Is the Royaumont Colloquium the Locus Classicus of the Divide Between Analytic and Continental Philosophy? Reply to Overgaard

British Journal for the History of Philosophy 21 (1):177 - 188 (2013)
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In his recent article, titled ‘Royaumont Revisited’, Overgaard challenges Dummett's view that one needs to go as far back as the late nineteenth century in order to discover examples of genuine dialogue between ‘analytic’ and ‘continental’ philosophy. Instead, Overgaard argues that in the 1958 Royaumont colloquium, generally judged as a failed attempt at communication between the two camps, one can find some elements which may be utilized towards re-establishing a dialogue between these two sides. Yet, emphasising this image of Royaumont as a kind of battleground between ‘analytic’ and ‘continental’ philosophy obscures the plurality of philosophical approaches involved. Royaumont was the meeting point of more than two philosophical traditions, as can be shown by the divergent interests of its participants. Thus, though the potential for rapprochement between Oxford ‘linguistic philosophy’ and a certain strand of phenomenological thought may indeed be found among the discussions that took place during the colloquium, one should keep in mind that such rapprochement took place in the context of a meeting between, among others: continental ‘analytics’, Anglophone non-‘analytics’, French historians of philosophy, ‘analytic’ opponents of Oxford philosophy, Franciscan phenomenologists, and Oxonians who called their work ‘phenomenology’.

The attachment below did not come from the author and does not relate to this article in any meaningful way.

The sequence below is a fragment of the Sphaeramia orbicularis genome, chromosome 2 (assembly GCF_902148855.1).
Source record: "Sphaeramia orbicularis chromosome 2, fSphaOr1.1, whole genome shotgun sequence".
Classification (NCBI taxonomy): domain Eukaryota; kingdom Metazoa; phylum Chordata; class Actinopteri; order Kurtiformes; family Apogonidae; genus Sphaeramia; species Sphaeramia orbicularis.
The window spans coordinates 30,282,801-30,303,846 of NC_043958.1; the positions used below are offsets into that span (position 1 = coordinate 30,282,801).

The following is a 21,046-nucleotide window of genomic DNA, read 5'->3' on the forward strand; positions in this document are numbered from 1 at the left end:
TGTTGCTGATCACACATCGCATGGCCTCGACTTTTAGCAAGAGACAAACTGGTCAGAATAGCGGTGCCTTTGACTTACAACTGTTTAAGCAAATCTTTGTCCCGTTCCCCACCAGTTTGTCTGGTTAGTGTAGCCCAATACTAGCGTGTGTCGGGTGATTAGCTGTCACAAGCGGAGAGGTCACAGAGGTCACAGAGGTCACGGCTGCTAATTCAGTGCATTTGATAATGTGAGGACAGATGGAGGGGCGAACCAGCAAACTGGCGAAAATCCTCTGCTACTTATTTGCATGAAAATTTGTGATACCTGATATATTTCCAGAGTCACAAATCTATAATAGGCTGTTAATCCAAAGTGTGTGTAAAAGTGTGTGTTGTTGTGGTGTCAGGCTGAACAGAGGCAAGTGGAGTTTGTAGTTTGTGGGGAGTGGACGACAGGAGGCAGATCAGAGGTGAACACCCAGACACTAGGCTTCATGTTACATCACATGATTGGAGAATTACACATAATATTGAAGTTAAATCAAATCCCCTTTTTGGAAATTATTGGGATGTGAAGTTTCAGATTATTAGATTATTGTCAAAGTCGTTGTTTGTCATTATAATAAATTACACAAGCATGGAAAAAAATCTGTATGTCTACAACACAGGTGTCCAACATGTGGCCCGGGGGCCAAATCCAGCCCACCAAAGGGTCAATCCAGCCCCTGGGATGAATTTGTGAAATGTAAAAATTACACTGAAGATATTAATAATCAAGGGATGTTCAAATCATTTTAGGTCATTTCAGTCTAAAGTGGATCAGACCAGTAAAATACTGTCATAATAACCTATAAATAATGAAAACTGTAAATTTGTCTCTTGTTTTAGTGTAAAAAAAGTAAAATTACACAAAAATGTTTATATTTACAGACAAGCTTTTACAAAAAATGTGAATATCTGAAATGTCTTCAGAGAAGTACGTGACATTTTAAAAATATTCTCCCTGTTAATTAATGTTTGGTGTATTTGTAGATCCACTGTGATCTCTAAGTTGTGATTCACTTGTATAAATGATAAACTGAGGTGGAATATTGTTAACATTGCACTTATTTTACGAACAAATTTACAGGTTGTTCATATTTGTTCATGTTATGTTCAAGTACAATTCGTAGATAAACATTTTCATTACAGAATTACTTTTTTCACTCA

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Andreas Vrahimis
University of Cyprus


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